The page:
Complications occurred much more often with the centripetal technique or when the surgeon switched from centrifugal to centripetal incisions. Centripetal cuts are deeper, especially near the clear zone. This is probably the reason we observed more microperforations with this technique, especially since the same blade setting was used with both centripetal and centrifugal cuts. It is likely that more macroperforations were seen in centripetal incisions because it is more difficult to detect the initial perforation with this technique. However, our results were better with centripetal incisions for myopias of 5.00 D or more.7

REFERENCES

1. Leroux les Jardins S, Huet JF, Baz P, Moisescot P. Keratotomies radiaires: repérage de l'axe visuel avec une fibre de verre spécifique. Ophtalmologie. 1988;2:191-194.

2. Leroux les Jardins S, Massin M. Comparison of visual axis determination with the microscope light or with a specific glass-fiber device. Eur J Implant RefSurg. 1989;1:181-184.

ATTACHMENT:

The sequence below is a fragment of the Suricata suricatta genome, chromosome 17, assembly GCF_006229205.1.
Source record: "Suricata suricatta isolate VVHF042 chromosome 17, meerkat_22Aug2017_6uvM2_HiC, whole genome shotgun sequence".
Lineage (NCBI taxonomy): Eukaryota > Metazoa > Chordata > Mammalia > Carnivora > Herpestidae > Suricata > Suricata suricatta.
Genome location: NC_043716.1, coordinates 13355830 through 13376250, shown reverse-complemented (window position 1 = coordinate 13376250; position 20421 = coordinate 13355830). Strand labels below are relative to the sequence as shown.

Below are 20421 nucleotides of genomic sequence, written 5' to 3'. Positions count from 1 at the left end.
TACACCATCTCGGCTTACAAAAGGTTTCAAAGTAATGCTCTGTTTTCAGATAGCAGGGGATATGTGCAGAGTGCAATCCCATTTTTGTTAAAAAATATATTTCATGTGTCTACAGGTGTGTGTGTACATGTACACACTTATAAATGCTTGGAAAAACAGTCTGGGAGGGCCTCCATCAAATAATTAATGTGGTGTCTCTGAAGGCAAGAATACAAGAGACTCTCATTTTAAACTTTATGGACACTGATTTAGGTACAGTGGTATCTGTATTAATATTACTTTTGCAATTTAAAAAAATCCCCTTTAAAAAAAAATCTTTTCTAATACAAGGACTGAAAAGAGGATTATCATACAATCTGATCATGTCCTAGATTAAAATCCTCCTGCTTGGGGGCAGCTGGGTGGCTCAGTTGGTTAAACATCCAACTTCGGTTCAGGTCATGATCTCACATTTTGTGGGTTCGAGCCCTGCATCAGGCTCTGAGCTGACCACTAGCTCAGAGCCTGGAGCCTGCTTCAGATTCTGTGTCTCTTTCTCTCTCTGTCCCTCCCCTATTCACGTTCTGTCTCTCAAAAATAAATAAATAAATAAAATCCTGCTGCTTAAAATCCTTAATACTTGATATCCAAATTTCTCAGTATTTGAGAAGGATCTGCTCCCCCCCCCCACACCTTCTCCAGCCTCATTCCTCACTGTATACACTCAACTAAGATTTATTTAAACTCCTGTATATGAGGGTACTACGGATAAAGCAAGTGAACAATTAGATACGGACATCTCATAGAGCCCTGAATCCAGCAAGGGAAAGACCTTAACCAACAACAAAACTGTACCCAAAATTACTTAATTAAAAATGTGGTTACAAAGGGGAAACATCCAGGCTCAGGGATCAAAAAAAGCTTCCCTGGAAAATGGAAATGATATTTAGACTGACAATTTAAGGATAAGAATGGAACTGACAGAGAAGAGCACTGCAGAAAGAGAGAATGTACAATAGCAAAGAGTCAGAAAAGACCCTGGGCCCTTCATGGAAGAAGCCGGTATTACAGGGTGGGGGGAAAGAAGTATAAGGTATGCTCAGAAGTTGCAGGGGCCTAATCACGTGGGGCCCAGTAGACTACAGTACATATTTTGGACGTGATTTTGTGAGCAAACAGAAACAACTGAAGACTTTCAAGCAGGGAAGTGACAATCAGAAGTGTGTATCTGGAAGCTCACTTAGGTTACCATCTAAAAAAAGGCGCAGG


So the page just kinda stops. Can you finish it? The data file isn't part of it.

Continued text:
3. Hofmann RF, Lindstrom RL. Radial Keratotomy, Surgical Technique. Th orofare, NJ: SLACK Incorporated; 1986:69-87.

4. Neumann AC, McCarty GR. Fyodorov technique: limbus to optical zone cutting. In: Sanders DR, (ed). Radial Keratotomy, Surgical Technique. Thorofare, NJ: SLACK, Incorporated; 1986: 69-87.

5. Franks S. Radial keratotomy undercorrection: a new approach. Journal of Refractive Surgery. 1986;14:171-173.

6. Thornton SR Thornton guide for radial keratotomy incisions and optical zone size. Journal of Refractive Surgery. 1985;1:28-31.

7. Leroux les Jardins S, Frisch E, Bertrand I, Massin M. Les limites actuelles de la Radiaire, Ophtalmologie. 1990;4:346349.

8. Rashid ER, Waring GO. Complications of radial and transverse keratotomy. Surv Ophthalmol. 1989;34:73- 106,222.

10.3928/1081-597X-19920501-07